Welcome to Day 13 of 31 Days to Better Recordings.
Setting up for a recording session takes time. You’ve got to deal with mics, stands, cables, etc. It’s normal to want to jump in as soon as possible and start recording.
I can’t tell you how many times I’ve done this. Three hours later…I’ve recorded a lot of material, THEN I listen. If it sounds bad, then I’ve wasted three hours of my life.
Front-Load Your Sessions
It’s understandable to want to rush through the setup process to get to the “good stuff.” If that sounds like you, I want you to try something.
Next time you have a session, make a conscious effort to to spend twice as much time setting up the microphones as you normally would.
Welcome to Day 3 of 31 Days to Better Recordings!
In the 12 Home Studio Necessities series, I talked about microphones. Regardless of the style of music you’re recording/producing, you’ll need to use a microphone from time to time.
If you’re like me, you use a mic for almost everything you record.
There are hundreds of mics to choose from. It can easily become overwhelming. You could buy microphone after microphone, in search of the perfect combination.
Just One Microphone
Ever heard the phrase “less is more”? It really applies to home studios, especially if you’re starting out.
It’s easy to hop on some of the popular forums and hear a hundred different engineers recommend a hundred different microphones. Before you know it, you’re starting to think you need a whole closet full of microphones to have any hope of making good recordings.
That’s not necessarily true. Having all of those microphones doesn’t guarantee you’ll make better recordings.
Last week I posted a video called Intro to Microphones. This week, let’s follow the signal past the microphone and into the microphone preamp.
A preamp is one of those necessary items for your studio. Either your audio interface will have built-in preamps, or you’ll use external preamps. Enjoy!
Ah, microphones. They can be so much fun to use and collect, but if you’re just starting out, you may not really know what different types of microphones exist out there. Hope this helps!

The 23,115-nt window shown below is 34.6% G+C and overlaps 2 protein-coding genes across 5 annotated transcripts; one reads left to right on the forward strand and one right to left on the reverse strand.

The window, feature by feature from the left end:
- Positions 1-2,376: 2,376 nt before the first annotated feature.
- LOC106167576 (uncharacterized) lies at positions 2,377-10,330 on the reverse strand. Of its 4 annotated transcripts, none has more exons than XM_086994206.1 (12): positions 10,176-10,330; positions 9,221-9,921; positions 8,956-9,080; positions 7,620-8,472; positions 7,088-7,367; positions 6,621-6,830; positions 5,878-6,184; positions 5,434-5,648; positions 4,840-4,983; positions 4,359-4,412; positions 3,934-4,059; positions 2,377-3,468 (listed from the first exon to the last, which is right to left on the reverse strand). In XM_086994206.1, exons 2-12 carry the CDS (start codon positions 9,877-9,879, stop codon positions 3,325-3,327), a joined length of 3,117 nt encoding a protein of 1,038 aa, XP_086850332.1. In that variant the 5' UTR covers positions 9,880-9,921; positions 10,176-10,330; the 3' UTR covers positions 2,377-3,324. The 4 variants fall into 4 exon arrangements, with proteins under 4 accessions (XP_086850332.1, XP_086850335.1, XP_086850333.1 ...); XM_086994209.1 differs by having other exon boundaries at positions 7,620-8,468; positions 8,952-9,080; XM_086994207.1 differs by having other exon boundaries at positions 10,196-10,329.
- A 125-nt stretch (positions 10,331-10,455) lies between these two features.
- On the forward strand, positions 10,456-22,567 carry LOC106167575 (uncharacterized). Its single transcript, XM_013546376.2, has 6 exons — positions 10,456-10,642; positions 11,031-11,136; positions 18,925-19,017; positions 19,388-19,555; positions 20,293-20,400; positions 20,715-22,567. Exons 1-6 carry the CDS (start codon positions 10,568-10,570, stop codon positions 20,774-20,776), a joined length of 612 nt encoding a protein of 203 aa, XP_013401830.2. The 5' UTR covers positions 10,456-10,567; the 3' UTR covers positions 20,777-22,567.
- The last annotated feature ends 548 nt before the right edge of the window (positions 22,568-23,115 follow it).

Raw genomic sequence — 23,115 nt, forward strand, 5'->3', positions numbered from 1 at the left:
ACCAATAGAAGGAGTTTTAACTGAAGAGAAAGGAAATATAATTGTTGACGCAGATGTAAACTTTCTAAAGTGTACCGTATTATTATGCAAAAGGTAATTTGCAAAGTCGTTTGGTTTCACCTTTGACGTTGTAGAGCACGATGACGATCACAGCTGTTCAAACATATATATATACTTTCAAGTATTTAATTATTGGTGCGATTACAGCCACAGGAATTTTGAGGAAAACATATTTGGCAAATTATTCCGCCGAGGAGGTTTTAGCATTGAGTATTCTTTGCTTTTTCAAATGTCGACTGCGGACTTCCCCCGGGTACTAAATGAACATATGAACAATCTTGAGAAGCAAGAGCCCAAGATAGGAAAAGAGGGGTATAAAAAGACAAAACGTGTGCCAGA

After writing What is Phase? last week, one of my readers emailed me, asking me to address the 3:1 rule of microphone placement. (Thanks Mike!)
What is the 3:1 Rule? According to the handy Sweetwater glossary,
…when using two microphones to record a source, normally you will get the best results by placing the second mic three times the distance from the first mic that the first mic is from the source. Confusing? An example: If the first mic is 1 foot from a source, the second mic should be placed 3 feet from the second mic. Using the 3:1 Rule will minimize phase problems created by the time delay between mics.
This rule originated when engineers were micing multiple sources in the same vicinity. The same principle applies. If you are recording two different sources of sound, their respective microphones should be at least three times further apart than they are close to their respective sources. Keep in mind that rules are meant to be broken; you may prefer the sound created by ignoring the 3:1 Rule – experiment and let your ears be your guide!
Photo by takomabibelot
I had a nice handful of questions this week. Three to be exact. Let’s dive on in.
I am recording a instrumental jazz/bossa nova piece with classical guitar. I have a mbox2, AT 4033, MXLV69, AKG C1000S, and a Universal Audio 2610. Should I rent a mic or a to d conv and go digital in on the mbox. I have no space and like the acoustics of my bathroom. What would be the best option for the limited budget. A U87 is $30 a day. The rosetta I think 800 is $100 per day.
Thank you so much for your time.
You may remember a shoot-out I did between the Shure SM58 and its big brother the SM7B. It was interesting to hear some of the similarities between the mics, especially since one costs almost three times more than the other.
Ever since then, I’ve wanted to compare the 58 to a microphone I use quite a bit both in my studio and when I play out live – the AKG D5.
I’ve loved the sounds I’ve been able to get out of the D5, but I’ve never compared it directly to the SM58, which dominates the live sound market.
The D5 is a pretty stylish mic, with its black grill and body and nice big AKG logo. It’s also a super-cardioid microphone, as opposed to the standard cardioid pattern on the SM58.
Aside from these differences, the microphones are fairly similar. They’re both dynamic mics, and they both sell for right at $100.
So…does one sound better than the other? Let’s hear. (more…)
Last weekend I was recording acoustic guitar for a friend. He was having trouble getting a good recording of his guitar, so he asked me to give it a shot.
It was a beautiful Langejans guitar. I had never heard of the brand, but this was a gorgeous guitar with rosewood back and sides. The guitar had a huge bottom end, but was also surprisingly bright as well. I loved the sound of it.
I decided to stereo-mic the guitar. However, rather than use a spaced pair of microphones – one up by the neck, one down around the bridge – I decided to place the mics closer together.
Then I remembered getting a stereo mic bar months ago. I had actually never used it. After some digging around, I finally found it and put it to work.
What is a stereo mic bar?